My grandfather used to say that life itself is the best college education. It is, isn’t it? What did I learn today?

I took the list of schoolbooks that my son would need for the following year and made my way to the bookstore. I bought all the books on the list (or at least I thought that I did) and smiled to myself in satisfaction. One more thing that I could check off my to-do list! When I got home, my son was happy to see all his new books, but I had made one mistake. One of the books that I bought was the wrong edition, and we needed to exchange it for the correct one.I had made one mistake

“Mommy, I’ll take it back to the store and exchange it,” my son offered.

With a sigh of relief for not having to trek back out in the sweltering sun, I handed my oldest son the receipt and an extra 20-shekel bill (about $5) in case the new edition cost more.

Fifteen minutes later, my son called me from the bookstore. “Mommy, they don’t have the new edition, and will only give me a store credit for the old one. What should I do?”

I told him to return the old one, take the credit and come home; we would look someplace else for it on a different day.

Another 15 minutes later, my son walked in the door. He handed me the receipt, and then started searching all his pockets. “Mommy, I lost the 20-shekel bill.”

“Are you sure? Check your pockets again.”

“No, it’s not here, I lost it. I must have dropped it.”

“Maybe you can go back and look for it?”

He went and came back frustrated.

“I didn’t find it. I told you. I lost it. It’s better not to give me any money!”

I was surprised by his reaction, and to be quite honest, I didn’t know how to respond, so I didn’t say anything—I needed time to think. On the one hand, 20 shekels is a lot of money—it can buy a meal for someone. On the other hand, 20 shekels lost, thank G‑d, is not going to make a difference in our lives, and any amount of money is certainly not worth crushing my child’s self-esteem. On the one hand, I want my child to learn responsibility. On the other hand, I don’t want him to feel bad about losing something or making a mistake that is human and normal. I also don’t want my son to not try something for fear of taking responsibility. It’s such a challenging job to be a mother!

Later in the evening I sat down with my son, and this is what I told him:

“Twenty shekels is a lot of money to lose. But you know, Avraham Nissim, if you learn a lesson from the experience, then it’s totally worth 20 shekels. I’ve lost money before or things that were valuable, and I learned from each experience how to be more careful. For example, if you came home, realized you lost the money, and said to me, for example, ‘Wow, Mommy, I lost the money. Next time, I am going to be more careful and put the money in my pocket or a wallet instead of carrying it my hand,’ then the loss is actually a gain.”

It’s not that I was upset by my son’s losing the money. He didn’t mean to lose it, and these things happen. I was worried by his response because I know that he is responsible, mature and capable. His response showed me that he didn’t see those qualities in himself. For him, it was better to not even try to be more careful. How many times do I myself fail at something and, instead of reevaluating the situation and seeing how I can make it work better, give up before I try?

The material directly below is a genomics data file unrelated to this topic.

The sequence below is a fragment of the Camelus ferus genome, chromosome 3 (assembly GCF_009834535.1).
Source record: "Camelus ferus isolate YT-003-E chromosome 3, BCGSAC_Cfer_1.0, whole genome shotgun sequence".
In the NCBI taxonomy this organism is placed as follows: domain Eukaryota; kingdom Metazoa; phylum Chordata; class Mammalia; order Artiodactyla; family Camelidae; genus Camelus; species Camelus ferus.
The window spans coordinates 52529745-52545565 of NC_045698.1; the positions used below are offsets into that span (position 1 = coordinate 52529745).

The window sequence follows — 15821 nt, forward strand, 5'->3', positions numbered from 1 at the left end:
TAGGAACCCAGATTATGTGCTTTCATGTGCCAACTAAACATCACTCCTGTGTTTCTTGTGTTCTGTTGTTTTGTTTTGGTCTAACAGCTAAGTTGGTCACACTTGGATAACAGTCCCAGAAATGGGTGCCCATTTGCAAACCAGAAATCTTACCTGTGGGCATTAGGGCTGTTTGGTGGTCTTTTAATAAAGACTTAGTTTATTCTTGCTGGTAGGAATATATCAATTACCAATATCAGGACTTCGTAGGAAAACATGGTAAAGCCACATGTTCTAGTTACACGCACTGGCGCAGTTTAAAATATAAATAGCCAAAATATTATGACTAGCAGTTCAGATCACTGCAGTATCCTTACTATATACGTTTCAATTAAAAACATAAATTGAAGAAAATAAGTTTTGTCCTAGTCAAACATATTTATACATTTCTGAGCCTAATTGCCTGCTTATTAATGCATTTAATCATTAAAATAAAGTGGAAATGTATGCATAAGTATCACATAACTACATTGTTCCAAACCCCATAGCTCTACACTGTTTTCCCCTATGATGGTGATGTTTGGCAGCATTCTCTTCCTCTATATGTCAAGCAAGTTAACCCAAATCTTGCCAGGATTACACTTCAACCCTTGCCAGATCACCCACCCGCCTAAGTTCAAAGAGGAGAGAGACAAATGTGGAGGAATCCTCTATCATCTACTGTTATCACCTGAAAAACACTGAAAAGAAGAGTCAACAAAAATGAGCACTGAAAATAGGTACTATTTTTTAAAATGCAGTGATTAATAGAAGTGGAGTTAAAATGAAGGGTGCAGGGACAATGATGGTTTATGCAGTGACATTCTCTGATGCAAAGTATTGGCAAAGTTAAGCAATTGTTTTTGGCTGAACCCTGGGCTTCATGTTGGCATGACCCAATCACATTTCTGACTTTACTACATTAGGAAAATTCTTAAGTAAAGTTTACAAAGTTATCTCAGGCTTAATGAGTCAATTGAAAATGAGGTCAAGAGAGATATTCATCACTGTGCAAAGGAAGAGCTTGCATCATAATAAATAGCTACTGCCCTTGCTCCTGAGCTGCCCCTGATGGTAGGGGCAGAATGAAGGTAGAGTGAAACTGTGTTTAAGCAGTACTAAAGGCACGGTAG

Life’s lessons. Yes, this is what I learned today. In life, when we make a mistake, when we lose something, when we do something wrong—even without any intention of causing ourselves or others harm—it’s an opportunity for growth. But if we give up on ourselves before we even try again, we lose that opportunity. If we decide we can’t change or do things differently the next time, we miss out.

I think about all this as Yom Kippur draws near. Yom Kippur is a beautiful, holy day. It’s a time for introspection and self-growth, but what happens to some of us on Yom Kippur? We get scared! We get discouraged! We make all these promises to ourselves during the preceding month of Elul and during the first nine days of the new year about how we want to be better people and work on ourselves. On the eve of this holy day, we ask for forgiveness from those we hurt. And then comes Yom Kippur itself, and we turn to G‑d, asking for forgiveness.

In the prayer service on this awesome day, we repeatedly recite a confession called vidui. Why should I even bother?The vidui is hard. You verbalize all the areas where you did the wrong thing, all the times you caused yourself or others harm. And you repeat this list many times over. Guess what happens? There’s a part of you that, as you recite the vidui, says, “I can’t change. I’m going to repeat the same mistakes. Why should I even bother?” These thoughts, they produce the most tragic loss of all. The loss of faith in the power of change, the power of growth, the power of learning from life’s lessons.

But today I learned a lesson worth more than a college education. Today I learned that after I recognize what I did wrong, after I verbally confess the action, after I regret the action, then my determination to not repeat the action—the fourth and final step in the process of teshuvah (repentance)—has to first come from a belief in myself that, with the help of G‑d, I really won’t repeat it. Today I learned that if we don’t believe in our ability to grow, we won’t.